Smokin’ clean: Hon Lik, widely acknowledged as the first person to develop a commercially viable electronic cigarette, smokes a pipe version on Sept. 23 at his office in Beijing. | AFP-JIJI

BEIJING – The Chinese inventor who dreamed up the electronic cigarette in a nicotine-induced vision says that despite its global popularity, copycat versions and legal disputes mean he has battled to cash in on his creation. “Smoking is the most unhealthy thing in people’s everyday lives. . . . I’ve made a big contribution to society,” said Hon Lik, 57, in a cramped office in Beijing, sending tobacco-scented smoke into the air as he puffed on a battery-powered pipe. “But I don’t live like a rich person, because of all the troubles our company has faced.” Read more of this post

Funding startups ‘a bit of a lottery’: How one angel investor has perfected choosing which companies he invests in

Funding startups ‘a bit of a lottery’: How one angel investor has perfected choosing which companies he invests in

Armina Ligaya | 30/09/13 9:30 AM ET
Colin Wyatt calls his first foray into the world of angel investing “a wipeout.”

The National Angel Capital Organization (NACO) serves Canada’s angel investor community, with a mission to scale up its size and scope. To that end, it is set to release a report on the state of angel investing in Canada. While I don’t know what this report will say, I can guess it will argue investing levels are not even close to where they need to be to allow Canada to advance its early stage entrepreneurial investment opportunities. It was the late 1990s, and the Canadian technology executive decided to invest $150,000 in a U.K.-based startup called Imagine. Their model was to put kiosks in retail stores which would recognize customers by their mobile phones and print out physical coupons based on their shopping preferences, he said. Read more of this post

Era of mobile settlement already approaches in Korea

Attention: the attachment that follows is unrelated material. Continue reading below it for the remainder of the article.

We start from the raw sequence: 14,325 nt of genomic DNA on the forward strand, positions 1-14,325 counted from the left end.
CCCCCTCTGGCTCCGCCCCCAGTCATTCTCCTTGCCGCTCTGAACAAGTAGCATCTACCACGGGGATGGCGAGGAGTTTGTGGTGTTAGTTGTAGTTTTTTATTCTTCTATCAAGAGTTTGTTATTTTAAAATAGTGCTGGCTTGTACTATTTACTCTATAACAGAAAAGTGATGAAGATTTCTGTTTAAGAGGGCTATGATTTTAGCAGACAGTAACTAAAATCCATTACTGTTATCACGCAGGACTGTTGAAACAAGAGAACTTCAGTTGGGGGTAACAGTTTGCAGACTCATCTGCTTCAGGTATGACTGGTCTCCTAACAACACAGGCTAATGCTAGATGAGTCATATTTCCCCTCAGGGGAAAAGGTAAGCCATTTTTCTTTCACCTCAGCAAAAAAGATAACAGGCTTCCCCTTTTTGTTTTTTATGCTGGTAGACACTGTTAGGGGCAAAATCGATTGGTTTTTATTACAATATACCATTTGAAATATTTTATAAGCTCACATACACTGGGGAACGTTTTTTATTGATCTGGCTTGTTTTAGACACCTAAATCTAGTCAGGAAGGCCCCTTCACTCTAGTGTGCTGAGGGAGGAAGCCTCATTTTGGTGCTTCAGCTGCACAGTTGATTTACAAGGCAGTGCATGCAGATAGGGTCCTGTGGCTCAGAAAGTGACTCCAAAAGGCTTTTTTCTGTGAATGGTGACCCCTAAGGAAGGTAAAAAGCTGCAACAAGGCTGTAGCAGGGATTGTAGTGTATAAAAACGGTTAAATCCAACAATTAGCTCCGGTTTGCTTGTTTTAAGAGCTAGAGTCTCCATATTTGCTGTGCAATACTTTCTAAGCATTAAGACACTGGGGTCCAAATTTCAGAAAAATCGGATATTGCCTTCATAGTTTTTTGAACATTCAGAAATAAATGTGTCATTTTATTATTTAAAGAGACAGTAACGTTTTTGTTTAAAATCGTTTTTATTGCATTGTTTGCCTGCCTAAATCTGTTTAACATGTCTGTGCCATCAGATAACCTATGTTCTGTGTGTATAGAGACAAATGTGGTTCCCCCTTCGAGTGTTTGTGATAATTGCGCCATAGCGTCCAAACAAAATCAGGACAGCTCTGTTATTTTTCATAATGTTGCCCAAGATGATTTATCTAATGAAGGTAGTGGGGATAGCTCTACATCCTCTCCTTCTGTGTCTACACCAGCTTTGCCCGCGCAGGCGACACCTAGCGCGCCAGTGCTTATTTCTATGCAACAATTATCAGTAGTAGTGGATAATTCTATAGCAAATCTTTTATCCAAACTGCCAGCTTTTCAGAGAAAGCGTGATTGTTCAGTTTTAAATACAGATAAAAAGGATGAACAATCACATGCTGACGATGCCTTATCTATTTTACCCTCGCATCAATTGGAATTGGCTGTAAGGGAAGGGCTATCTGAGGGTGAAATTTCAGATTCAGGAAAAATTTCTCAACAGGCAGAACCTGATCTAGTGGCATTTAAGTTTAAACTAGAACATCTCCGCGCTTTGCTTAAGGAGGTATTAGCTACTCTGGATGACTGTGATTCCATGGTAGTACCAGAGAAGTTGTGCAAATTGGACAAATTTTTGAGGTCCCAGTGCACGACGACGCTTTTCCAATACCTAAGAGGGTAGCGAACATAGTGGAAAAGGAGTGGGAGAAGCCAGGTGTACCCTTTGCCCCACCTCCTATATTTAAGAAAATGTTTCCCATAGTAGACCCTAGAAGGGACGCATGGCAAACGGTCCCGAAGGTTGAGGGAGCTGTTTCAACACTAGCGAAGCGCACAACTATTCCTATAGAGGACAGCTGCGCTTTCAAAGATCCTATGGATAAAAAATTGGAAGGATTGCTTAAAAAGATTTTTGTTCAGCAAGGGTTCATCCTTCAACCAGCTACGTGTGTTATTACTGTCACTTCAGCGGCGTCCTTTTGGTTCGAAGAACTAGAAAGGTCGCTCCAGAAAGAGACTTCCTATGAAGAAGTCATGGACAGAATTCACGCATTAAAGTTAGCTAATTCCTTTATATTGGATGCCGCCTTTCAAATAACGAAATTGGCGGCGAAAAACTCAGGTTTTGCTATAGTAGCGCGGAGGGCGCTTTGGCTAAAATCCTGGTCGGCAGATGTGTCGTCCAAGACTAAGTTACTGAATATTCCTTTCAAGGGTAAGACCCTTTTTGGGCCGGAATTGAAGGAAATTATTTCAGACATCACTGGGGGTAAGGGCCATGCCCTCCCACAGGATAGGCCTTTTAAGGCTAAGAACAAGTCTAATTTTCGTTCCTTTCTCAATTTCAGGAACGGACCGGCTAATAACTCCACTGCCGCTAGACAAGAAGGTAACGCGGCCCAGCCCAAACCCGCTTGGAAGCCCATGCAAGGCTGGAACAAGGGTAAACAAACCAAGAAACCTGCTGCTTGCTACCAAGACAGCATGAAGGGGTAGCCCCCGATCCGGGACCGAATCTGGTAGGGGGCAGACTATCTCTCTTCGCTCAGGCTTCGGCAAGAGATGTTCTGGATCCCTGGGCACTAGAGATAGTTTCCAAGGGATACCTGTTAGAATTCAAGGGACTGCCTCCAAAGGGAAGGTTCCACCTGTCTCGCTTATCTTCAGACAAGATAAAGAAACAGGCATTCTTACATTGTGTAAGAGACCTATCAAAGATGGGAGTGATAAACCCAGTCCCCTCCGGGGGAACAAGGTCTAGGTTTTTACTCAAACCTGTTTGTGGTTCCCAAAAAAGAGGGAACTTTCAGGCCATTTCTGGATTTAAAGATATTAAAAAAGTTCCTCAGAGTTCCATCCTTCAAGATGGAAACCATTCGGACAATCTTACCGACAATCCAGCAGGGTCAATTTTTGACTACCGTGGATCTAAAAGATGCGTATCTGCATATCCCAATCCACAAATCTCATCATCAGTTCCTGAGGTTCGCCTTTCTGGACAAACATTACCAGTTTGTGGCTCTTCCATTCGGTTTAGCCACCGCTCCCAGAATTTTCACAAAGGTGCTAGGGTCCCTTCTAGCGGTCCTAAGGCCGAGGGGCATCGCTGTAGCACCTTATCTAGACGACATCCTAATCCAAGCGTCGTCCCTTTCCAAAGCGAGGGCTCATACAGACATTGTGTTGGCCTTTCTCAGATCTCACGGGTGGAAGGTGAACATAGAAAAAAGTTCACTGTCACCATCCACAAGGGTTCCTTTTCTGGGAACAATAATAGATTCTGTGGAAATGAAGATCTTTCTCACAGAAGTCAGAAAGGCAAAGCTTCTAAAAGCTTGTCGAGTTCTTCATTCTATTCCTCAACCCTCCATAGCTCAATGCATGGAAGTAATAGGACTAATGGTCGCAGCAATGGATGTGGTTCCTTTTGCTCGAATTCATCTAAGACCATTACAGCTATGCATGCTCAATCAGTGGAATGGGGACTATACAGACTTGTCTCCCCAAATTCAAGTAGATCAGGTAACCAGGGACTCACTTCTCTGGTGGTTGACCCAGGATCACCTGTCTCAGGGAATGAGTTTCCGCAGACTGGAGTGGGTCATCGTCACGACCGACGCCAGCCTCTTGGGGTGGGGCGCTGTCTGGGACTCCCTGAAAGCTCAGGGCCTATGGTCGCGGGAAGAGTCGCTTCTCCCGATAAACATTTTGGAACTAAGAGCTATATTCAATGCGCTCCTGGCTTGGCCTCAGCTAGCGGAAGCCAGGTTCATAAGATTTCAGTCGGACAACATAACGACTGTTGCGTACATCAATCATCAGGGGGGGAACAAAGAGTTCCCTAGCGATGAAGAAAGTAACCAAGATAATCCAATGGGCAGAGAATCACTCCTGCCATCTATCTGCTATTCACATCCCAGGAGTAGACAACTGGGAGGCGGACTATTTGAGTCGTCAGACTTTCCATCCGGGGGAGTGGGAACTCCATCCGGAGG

Era of mobile settlement already approaches

Lee Deok-ju, Won Yo-han

2013.10.04 17:29:55


A Korean office worker in his 30s only named as his initial ‘K’ always touches his smartphone on the ticket turnstile instead of inserting a subway ticket into the device. His smartphone has a mobile T-money payment system of transport fares. The near field communication (NFC)-enabled smartphone works the same as the plastic payment card.
In his way to start the company, he decided to read a comic using his smartphone. When he chose his favorite comic book from an electronic shelf of Yes 24 and settled his deal on a simple payment method provided by KG Inisys. This is part of mobile settlement that is being shaped to cover all types of commerce with separate payment for each deal possible. According to the nation’s five major credit card companies on Friday, a total of 3.3 million mobile cards have so far been issued. Nearly 90 billion won ($84.1 million) worth of transactions were settled through these mobile cards in September alone. It represents just 0.21% of 43.4 trillion won settled monthly through all credit and check cards in Korea last year, but it’s a significant rise compared to 2010 when 55,000 mobile cards were issued with 1 billion won of transactions were settled. Attention is being paid to growth potential of mobile cards, as they have become part of our everyday life. “Telecom service providers, portals and even social network service firms have tapped into local payment gateway markets and the future business outlook is bright because mobile commerce users are increasing sharply,” said Kim Min-seok, head of SK C&C Mobile Business.

Looming corporate liquidity woes in Korea

2013-10-04 17:19

Looming liquidity woes

Alarmed by the sudden court receivership applications by the main affiliates of Tongyang Group earlier this week, creditor banks are reportedly pressuring some of the nation’s major conglomerates to improve their balance sheets. These moves are intended to prevent the financially troubled chaebol from following in the footsteps of Tongyang, the 38th-largest conglomerate, by forcing them to dispose of assets, restructure businesses and hurriedly secure liquidity. Read more of this post

Korean retail conglomerate E-Land Group’s M&A drive has raised concerns among investors that its aggressive growth strategy may deteriorate its financial health

2013-10-04 17:47

E-Land’s M&A drive draws concern

By Kim Tae-jong
E-Land Group’s merger and acquisition (M&A) drive has raised concerns among investors that its aggressive growth strategy may deteriorate its financial health. The group, a mid-tier conglomerate specializing in the fashion, leisure and retail sectors, is expected to acquire a resort in Pocheon, Gyeonggi Province. This will, if successful, be the group’s seventh M&A deal this year. According to industry sources, E-Land has recently signed a memorandum of understanding to acquire the Bears Town Resort as part of its efforts to strengthen its leisure business. Read more of this post

Why Qunar will travel with Baidu

Why Qunar will travel with Baidu